The Situationist

Litigating Unconscious Discrimination – Abstract

Posted by The Situationist Staff on April 10, 2008

image by rahuldlucca on FlickrFranita Tolson has recently posted a fascinating paper, “The Boundaries of Litigating Unconscious Discrimination: Firm-Based Remedies in Response to a Hostile Judiciary.” We’ve posted the abstract below.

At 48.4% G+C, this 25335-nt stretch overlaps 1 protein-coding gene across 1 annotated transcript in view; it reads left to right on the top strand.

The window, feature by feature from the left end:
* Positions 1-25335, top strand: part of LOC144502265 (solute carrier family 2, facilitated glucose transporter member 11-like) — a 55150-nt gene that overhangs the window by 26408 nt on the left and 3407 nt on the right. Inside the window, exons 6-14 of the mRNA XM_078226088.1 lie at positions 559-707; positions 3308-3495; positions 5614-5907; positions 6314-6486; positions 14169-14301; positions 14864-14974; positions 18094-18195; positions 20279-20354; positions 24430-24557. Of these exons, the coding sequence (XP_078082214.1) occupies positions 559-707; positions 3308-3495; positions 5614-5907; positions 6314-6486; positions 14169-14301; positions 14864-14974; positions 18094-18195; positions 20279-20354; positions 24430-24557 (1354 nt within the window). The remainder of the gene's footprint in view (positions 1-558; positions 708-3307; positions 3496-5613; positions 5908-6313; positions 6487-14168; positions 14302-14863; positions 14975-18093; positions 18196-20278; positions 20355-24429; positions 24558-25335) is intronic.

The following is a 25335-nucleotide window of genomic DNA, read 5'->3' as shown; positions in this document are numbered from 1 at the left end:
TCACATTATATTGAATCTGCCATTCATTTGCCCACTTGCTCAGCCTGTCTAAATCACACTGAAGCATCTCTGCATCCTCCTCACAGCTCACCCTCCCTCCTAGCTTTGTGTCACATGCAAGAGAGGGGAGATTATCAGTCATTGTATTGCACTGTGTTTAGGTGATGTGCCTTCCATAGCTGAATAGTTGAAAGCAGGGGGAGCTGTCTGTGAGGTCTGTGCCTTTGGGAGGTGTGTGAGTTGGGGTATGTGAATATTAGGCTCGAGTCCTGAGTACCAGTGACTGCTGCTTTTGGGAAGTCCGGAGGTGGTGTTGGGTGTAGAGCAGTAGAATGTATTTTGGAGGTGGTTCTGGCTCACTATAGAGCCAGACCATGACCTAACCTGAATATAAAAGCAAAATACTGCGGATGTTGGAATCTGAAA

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The notion that a corporation has a duty under Delaware law to create an environment amenable to diversity is an intriguing idea. Such an environment could address overt discrimination, but more importantly, discrimination that is unconscious or subtle, which is more prevalent. Unconscious discrimination is actionable under Title VII of the Civil Rights Act of 1964 (presumably), but scholars are in agreement that court regulation of it has failed. Contrary to the alternatives suggested in the literature, placing the burden on the firm to regulate discrimination ex ante is more likely to minimize unconscious, discriminatory behavior, at least moreso than tinkering with the ex post remedies available for those few violations that can be proven through Title VII. This article first explains why courts have failed to address unconscious discrimination, a failure that has emerged largely out of respect for employment at will and an unwillingness to infer differential treatment where other explanations are possible. Courts can address only the most extreme cases of unconscious discrimination, which require the presence of certain factors that will allow the court to isolate the unconscious bias. Second, this article proposes other mechanisms for addressing unconscious discrimination that account for its peculiar nature, mainly firm-based remedies that will be more successful than the courts have been in addressing this problem. The difficulty comes in incentivizing the Delaware courts to become involved in the controversy over unconscious discrimination, or in the alternative, convincing firms to address unconscious discrimination without the impetus of litigation. This article shows that such incentive can come from an unlikely blend of the duties of care and loyalty, corporate norms, and economic pressure from corporate giants like Wal-Mart.

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